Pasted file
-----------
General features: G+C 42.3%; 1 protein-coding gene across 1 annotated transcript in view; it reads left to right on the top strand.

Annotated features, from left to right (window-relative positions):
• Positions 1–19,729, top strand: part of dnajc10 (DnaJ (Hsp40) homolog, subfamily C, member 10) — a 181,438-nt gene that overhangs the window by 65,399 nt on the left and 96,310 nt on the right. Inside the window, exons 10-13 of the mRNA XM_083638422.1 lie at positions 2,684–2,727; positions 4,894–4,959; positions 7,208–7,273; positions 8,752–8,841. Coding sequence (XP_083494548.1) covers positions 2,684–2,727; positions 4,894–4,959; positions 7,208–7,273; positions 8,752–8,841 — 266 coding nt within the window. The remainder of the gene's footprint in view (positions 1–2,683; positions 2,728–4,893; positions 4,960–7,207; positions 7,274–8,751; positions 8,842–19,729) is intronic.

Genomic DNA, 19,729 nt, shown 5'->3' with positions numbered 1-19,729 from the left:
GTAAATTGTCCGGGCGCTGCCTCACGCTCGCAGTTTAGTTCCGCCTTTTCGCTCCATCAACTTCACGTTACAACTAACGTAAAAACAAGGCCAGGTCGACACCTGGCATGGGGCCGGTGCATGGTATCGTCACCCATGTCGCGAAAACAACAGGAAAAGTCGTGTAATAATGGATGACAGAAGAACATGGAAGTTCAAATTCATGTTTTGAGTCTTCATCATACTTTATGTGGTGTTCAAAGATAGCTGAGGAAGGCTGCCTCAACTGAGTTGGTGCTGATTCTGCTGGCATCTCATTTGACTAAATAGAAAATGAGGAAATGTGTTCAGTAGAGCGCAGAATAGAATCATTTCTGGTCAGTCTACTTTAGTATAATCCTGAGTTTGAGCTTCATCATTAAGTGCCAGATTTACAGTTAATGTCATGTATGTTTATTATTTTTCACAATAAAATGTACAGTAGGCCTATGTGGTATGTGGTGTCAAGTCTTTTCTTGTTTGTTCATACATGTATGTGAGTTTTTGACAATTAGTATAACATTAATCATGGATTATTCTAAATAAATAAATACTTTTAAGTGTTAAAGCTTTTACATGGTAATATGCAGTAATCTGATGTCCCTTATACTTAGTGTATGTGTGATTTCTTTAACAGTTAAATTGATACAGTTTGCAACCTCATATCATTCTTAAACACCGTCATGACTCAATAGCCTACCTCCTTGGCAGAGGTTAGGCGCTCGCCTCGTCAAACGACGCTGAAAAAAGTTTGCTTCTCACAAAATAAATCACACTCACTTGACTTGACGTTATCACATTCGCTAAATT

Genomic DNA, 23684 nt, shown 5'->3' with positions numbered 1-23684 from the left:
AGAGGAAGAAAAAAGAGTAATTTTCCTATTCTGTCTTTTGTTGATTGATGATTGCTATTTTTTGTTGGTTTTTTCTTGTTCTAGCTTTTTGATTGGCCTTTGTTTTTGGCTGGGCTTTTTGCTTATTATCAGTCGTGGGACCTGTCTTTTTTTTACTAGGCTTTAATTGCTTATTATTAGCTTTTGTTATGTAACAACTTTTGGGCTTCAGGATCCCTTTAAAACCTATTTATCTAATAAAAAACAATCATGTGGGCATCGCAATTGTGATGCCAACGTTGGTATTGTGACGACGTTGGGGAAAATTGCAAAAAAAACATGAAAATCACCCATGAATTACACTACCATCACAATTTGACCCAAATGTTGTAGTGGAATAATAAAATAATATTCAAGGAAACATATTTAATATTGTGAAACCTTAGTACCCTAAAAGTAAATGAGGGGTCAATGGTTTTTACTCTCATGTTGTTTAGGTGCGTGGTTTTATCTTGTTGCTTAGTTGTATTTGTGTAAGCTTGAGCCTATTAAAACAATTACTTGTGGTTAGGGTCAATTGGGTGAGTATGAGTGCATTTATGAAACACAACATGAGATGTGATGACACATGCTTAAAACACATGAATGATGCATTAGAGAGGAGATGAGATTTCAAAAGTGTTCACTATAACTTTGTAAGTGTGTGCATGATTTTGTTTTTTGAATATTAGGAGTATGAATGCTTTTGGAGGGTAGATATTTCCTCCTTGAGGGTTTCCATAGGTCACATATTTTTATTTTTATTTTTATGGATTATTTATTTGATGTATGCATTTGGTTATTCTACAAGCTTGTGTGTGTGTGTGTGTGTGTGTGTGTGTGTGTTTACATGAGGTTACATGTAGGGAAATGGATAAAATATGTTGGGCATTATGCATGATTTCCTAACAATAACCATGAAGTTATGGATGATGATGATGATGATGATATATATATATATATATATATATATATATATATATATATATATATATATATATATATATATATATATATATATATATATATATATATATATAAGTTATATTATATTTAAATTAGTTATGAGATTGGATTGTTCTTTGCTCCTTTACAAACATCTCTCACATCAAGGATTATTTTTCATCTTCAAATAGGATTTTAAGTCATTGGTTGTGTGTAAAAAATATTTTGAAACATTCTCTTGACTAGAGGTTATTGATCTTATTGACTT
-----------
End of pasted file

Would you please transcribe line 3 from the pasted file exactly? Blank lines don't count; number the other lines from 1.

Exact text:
• Positions 1–19,729, top strand: part of dnajc10 (DnaJ (Hsp40) homolog, subfamily C, member 10) — a 181,438-nt gene that overhangs the window by 65,399 nt on the left and 96,310 nt on the right. Inside the window, exons 10-13 of the mRNA XM_083638422.1 lie at positions 2,684–2,727; positions 4,894–4,959; positions 7,208–7,273; positions 8,752–8,841. Coding sequence (XP_083494548.1) covers positions 2,684–2,727; positions 4,894–4,959; positions 7,208–7,273; positions 8,752–8,841 — 266 coding nt within the window. The remainder of the gene's footprint in view (positions 1–2,683; positions 2,728–4,893; positions 4,960–7,207; positions 7,274–8,751; positions 8,842–19,729) is intronic.